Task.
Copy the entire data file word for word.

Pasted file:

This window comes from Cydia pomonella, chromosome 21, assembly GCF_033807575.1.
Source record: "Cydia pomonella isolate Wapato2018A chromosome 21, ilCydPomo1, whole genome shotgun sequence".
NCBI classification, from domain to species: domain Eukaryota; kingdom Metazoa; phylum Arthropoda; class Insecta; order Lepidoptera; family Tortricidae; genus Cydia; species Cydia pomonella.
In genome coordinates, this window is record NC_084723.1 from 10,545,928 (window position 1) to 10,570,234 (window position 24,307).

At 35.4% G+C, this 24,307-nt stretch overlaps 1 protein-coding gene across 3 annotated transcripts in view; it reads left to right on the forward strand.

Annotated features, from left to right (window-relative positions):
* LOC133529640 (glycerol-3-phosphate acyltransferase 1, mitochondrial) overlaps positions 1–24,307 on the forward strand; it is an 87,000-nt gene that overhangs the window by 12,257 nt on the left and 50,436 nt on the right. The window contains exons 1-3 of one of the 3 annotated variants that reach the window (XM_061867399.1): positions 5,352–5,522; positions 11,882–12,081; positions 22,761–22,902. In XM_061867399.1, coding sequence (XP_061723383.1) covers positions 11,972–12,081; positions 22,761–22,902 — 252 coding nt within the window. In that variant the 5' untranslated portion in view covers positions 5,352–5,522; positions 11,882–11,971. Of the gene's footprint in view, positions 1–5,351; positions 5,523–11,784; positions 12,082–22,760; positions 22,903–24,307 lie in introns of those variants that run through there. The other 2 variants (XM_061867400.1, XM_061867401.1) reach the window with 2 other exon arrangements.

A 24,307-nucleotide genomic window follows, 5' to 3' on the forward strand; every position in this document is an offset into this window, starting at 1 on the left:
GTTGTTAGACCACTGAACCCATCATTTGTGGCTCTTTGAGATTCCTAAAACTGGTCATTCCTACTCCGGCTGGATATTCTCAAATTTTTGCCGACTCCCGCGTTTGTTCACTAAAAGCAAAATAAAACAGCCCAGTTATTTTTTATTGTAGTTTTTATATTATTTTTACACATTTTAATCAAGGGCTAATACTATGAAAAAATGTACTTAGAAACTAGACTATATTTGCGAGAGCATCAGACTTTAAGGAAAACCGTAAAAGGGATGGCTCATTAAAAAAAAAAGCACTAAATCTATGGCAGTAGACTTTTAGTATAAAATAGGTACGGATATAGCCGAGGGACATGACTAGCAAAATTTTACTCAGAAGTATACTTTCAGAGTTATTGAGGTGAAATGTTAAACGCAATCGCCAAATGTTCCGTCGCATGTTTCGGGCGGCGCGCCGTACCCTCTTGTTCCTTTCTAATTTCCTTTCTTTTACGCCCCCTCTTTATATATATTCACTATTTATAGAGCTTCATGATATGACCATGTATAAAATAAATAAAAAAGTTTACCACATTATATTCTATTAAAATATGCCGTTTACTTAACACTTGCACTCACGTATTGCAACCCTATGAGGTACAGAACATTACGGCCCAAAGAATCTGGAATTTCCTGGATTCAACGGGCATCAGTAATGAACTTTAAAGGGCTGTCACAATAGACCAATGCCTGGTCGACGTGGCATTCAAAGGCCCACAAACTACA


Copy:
This window comes from Cydia pomonella, chromosome 21, assembly GCF_033807575.1.
Source record: "Cydia pomonella isolate Wapato2018A chromosome 21, ilCydPomo1, whole genome shotgun sequence".
NCBI classification, from domain to species: domain Eukaryota; kingdom Metazoa; phylum Arthropoda; class Insecta; order Lepidoptera; family Tortricidae; genus Cydia; species Cydia pomonella.
In genome coordinates, this window is record NC_084723.1 from 10,545,928 (window position 1) to 10,570,234 (window position 24,307).

At 35.4% G+C, this 24,307-nt stretch overlaps 1 protein-coding gene across 3 annotated transcripts in view; it reads left to right on the forward strand.

Annotated features, from left to right (window-relative positions):
* LOC133529640 (glycerol-3-phosphate acyltransferase 1, mitochondrial) overlaps positions 1–24,307 on the forward strand; it is an 87,000-nt gene that overhangs the window by 12,257 nt on the left and 50,436 nt on the right. The window contains exons 1-3 of one of the 3 annotated variants that reach the window (XM_061867399.1): positions 5,352–5,522; positions 11,882–12,081; positions 22,761–22,902. In XM_061867399.1, coding sequence (XP_061723383.1) covers positions 11,972–12,081; positions 22,761–22,902 — 252 coding nt within the window. In that variant the 5' untranslated portion in view covers positions 5,352–5,522; positions 11,882–11,971. Of the gene's footprint in view, positions 1–5,351; positions 5,523–11,784; positions 12,082–22,760; positions 22,903–24,307 lie in introns of those variants that run through there. The other 2 variants (XM_061867400.1, XM_061867401.1) reach the window with 2 other exon arrangements.

A 24,307-nucleotide genomic window follows, 5' to 3' on the forward strand; every position in this document is an offset into this window, starting at 1 on the left:
GTTGTTAGACCACTGAACCCATCATTTGTGGCTCTTTGAGATTCCTAAAACTGGTCATTCCTACTCCGGCTGGATATTCTCAAATTTTTGCCGACTCCCGCGTTTGTTCACTAAAAGCAAAATAAAACAGCCCAGTTATTTTTTATTGTAGTTTTTATATTATTTTTACACATTTTAATCAAGGGCTAATACTATGAAAAAATGTACTTAGAAACTAGACTATATTTGCGAGAGCATCAGACTTTAAGGAAAACCGTAAAAGGGATGGCTCATTAAAAAAAAAAGCACTAAATCTATGGCAGTAGACTTTTAGTATAAAATAGGTACGGATATAGCCGAGGGACATGACTAGCAAAATTTTACTCAGAAGTATACTTTCAGAGTTATTGAGGTGAAATGTTAAACGCAATCGCCAAATGTTCCGTCGCATGTTTCGGGCGGCGCGCCGTACCCTCTTGTTCCTTTCTAATTTCCTTTCTTTTACGCCCCCTCTTTATATATATTCACTATTTATAGAGCTTCATGATATGACCATGTATAAAATAAATAAAAAAGTTTACCACATTATATTCTATTAAAATATGCCGTTTACTTAACACTTGCACTCACGTATTGCAACCCTATGAGGTACAGAACATTACGGCCCAAAGAATCTGGAATTTCCTGGATTCAACGGGCATCAGTAATGAACTTTAAAGGGCTGTCACAATAGACCAATGCCTGGTCGACGTGGCATTCAAAGGCCCACAAACTACA